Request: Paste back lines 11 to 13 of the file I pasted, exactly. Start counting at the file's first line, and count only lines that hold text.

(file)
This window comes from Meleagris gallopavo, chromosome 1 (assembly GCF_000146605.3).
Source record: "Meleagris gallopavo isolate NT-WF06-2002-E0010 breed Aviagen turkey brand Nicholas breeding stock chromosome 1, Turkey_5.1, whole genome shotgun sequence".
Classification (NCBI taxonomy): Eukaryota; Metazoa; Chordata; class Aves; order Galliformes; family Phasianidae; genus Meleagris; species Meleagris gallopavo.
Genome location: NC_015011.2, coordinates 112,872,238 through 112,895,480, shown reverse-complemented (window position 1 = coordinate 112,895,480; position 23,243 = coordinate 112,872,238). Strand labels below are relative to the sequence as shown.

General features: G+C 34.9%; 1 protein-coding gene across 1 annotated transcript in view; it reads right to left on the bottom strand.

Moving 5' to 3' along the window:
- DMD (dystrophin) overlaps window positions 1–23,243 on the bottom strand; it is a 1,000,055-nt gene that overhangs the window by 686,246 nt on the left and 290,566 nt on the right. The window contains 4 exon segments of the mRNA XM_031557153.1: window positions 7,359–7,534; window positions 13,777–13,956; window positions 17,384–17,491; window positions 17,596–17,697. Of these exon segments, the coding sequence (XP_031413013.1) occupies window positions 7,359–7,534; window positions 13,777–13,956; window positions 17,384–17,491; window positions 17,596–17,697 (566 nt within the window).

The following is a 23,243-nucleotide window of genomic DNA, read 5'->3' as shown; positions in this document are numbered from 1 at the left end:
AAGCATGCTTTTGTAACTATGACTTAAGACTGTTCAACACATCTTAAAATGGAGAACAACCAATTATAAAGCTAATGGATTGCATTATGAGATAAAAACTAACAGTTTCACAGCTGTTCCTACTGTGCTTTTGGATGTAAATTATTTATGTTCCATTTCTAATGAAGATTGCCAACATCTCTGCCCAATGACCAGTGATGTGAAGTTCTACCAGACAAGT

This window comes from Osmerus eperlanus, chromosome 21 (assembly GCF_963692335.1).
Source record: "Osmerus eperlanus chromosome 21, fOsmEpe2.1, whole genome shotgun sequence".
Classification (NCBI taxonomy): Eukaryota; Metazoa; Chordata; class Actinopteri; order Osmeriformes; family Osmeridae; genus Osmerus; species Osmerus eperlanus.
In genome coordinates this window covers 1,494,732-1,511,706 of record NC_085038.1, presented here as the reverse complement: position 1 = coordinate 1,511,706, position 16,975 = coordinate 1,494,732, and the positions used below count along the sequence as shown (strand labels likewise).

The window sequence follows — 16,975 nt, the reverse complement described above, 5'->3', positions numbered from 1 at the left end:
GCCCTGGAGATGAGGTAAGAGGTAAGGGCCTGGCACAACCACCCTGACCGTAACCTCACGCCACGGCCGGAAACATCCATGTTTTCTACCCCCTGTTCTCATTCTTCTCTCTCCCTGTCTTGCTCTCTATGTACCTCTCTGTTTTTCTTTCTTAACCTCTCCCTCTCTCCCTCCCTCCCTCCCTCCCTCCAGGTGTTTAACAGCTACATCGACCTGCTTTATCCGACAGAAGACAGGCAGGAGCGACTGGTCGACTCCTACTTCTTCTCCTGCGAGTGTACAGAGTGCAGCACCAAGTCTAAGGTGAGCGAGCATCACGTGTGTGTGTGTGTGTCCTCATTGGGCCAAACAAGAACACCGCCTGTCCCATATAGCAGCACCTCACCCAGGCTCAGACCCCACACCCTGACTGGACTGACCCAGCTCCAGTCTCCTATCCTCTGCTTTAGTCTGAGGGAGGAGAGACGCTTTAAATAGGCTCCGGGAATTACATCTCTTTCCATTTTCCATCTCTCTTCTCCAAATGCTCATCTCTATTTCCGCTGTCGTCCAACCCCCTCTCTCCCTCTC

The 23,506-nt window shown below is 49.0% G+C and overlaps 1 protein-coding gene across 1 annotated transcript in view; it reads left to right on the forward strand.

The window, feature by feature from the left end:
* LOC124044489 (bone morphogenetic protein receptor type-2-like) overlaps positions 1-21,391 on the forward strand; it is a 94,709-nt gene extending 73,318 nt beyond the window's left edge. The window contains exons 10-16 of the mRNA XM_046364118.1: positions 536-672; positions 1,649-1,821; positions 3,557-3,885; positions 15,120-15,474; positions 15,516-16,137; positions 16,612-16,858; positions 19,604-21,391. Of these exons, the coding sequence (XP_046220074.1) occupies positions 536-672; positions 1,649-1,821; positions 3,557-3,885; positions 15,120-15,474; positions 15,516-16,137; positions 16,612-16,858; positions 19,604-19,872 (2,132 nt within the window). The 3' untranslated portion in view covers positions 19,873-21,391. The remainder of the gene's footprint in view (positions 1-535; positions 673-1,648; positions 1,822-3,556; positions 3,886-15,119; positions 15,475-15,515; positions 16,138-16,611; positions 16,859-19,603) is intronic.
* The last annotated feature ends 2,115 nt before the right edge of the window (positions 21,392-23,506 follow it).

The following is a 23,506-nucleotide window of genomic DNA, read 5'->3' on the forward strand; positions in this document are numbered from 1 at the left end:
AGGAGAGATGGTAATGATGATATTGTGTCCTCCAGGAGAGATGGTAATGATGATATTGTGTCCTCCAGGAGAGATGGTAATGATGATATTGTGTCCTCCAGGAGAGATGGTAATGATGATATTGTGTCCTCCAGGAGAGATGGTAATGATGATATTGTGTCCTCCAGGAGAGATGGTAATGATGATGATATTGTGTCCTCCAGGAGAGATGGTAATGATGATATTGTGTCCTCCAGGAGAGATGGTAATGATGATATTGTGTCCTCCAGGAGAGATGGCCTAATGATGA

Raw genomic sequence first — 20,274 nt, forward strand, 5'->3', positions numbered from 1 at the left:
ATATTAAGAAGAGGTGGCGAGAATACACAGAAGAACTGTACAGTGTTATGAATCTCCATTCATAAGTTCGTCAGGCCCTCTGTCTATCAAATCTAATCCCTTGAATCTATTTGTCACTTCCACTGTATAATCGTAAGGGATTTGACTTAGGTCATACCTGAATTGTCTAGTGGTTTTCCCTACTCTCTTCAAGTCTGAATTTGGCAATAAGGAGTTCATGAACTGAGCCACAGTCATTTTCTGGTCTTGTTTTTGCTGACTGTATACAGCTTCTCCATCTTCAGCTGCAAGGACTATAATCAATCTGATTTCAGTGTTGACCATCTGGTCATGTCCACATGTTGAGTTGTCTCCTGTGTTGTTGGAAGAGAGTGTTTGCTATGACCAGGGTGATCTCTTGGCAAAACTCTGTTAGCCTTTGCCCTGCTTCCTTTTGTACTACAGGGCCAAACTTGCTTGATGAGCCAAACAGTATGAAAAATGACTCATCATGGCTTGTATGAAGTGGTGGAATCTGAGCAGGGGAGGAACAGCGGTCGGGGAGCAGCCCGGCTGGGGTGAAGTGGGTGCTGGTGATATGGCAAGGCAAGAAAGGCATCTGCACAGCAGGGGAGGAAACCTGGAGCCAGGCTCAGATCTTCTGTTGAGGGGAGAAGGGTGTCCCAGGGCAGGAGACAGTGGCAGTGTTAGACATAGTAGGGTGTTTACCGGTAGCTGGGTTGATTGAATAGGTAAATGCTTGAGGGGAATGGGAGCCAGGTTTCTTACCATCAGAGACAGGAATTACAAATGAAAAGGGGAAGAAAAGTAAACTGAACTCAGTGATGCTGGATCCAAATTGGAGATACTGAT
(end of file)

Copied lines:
Source record: "Osmerus eperlanus chromosome 21, fOsmEpe2.1, whole genome shotgun sequence".
Classification (NCBI taxonomy): Eukaryota; Metazoa; Chordata; class Actinopteri; order Osmeriformes; family Osmeridae; genus Osmerus; species Osmerus eperlanus.
In genome coordinates this window covers 1,494,732-1,511,706 of record NC_085038.1, presented here as the reverse complement: position 1 = coordinate 1,511,706, position 16,975 = coordinate 1,494,732, and the positions used below count along the sequence as shown (strand labels likewise).